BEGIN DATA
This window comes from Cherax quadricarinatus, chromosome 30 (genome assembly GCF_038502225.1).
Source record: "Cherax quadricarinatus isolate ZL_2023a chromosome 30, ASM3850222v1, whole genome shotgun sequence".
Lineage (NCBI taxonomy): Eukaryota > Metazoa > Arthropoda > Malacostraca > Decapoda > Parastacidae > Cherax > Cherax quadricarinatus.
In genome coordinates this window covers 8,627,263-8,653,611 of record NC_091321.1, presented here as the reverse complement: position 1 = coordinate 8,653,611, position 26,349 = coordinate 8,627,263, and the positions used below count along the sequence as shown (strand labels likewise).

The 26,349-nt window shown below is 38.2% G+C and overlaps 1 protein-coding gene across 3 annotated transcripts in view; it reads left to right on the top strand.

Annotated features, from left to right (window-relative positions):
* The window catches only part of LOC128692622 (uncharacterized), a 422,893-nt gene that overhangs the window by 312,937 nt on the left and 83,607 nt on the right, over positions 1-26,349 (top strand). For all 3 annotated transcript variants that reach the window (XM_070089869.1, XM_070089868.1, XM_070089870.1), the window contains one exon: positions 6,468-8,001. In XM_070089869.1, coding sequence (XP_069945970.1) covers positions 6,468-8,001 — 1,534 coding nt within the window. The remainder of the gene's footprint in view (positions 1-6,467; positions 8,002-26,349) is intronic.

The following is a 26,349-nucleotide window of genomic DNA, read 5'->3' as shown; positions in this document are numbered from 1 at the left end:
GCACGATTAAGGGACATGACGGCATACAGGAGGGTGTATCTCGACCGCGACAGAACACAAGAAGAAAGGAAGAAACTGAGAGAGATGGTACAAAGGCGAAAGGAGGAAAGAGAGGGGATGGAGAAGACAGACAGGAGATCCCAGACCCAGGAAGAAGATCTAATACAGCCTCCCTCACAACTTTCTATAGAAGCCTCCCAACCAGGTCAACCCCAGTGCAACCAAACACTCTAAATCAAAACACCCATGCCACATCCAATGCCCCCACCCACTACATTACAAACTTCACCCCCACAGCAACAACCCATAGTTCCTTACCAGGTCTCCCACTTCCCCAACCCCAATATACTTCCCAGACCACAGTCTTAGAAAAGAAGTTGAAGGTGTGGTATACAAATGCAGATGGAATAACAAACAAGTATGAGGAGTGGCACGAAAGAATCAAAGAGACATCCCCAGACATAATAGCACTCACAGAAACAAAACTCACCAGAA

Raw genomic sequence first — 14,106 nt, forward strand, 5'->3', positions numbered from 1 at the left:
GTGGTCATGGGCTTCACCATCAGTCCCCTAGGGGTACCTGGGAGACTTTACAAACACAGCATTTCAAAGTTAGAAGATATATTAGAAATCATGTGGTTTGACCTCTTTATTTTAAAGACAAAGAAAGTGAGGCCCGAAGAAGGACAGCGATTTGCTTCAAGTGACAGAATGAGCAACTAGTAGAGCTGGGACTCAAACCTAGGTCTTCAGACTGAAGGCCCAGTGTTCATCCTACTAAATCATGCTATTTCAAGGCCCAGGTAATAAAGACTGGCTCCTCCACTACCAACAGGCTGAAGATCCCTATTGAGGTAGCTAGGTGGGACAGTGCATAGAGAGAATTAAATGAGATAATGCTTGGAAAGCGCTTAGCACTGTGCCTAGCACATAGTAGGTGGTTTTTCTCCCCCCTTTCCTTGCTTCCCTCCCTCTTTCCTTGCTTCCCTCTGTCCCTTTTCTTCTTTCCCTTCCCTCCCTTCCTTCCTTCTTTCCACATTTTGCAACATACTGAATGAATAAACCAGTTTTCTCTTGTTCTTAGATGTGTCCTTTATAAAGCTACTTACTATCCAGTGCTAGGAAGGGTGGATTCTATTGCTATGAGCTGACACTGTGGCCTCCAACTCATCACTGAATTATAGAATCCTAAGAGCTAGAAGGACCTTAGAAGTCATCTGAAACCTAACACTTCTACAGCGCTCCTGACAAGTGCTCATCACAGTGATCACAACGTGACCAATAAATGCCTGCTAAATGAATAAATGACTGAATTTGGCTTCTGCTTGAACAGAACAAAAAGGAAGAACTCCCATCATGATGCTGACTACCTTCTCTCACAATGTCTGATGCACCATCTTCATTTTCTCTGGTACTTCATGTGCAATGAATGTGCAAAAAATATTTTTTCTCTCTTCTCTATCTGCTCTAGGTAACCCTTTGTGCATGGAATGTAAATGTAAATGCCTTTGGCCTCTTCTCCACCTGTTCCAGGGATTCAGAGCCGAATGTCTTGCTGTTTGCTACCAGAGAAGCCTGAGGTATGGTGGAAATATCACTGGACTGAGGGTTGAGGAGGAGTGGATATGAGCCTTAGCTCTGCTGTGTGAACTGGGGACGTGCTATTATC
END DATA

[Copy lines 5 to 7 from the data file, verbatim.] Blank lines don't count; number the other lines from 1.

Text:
The 26,349-nt window shown below is 38.2% G+C and overlaps 1 protein-coding gene across 3 annotated transcripts in view; it reads left to right on the top strand.

Annotated features, from left to right (window-relative positions):
* The window catches only part of LOC128692622 (uncharacterized), a 422,893-nt gene that overhangs the window by 312,937 nt on the left and 83,607 nt on the right, over positions 1-26,349 (top strand). For all 3 annotated transcript variants that reach the window (XM_070089869.1, XM_070089868.1, XM_070089870.1), the window contains one exon: positions 6,468-8,001. In XM_070089869.1, coding sequence (XP_069945970.1) covers positions 6,468-8,001 — 1,534 coding nt within the window. The remainder of the gene's footprint in view (positions 1-6,467; positions 8,002-26,349) is intronic.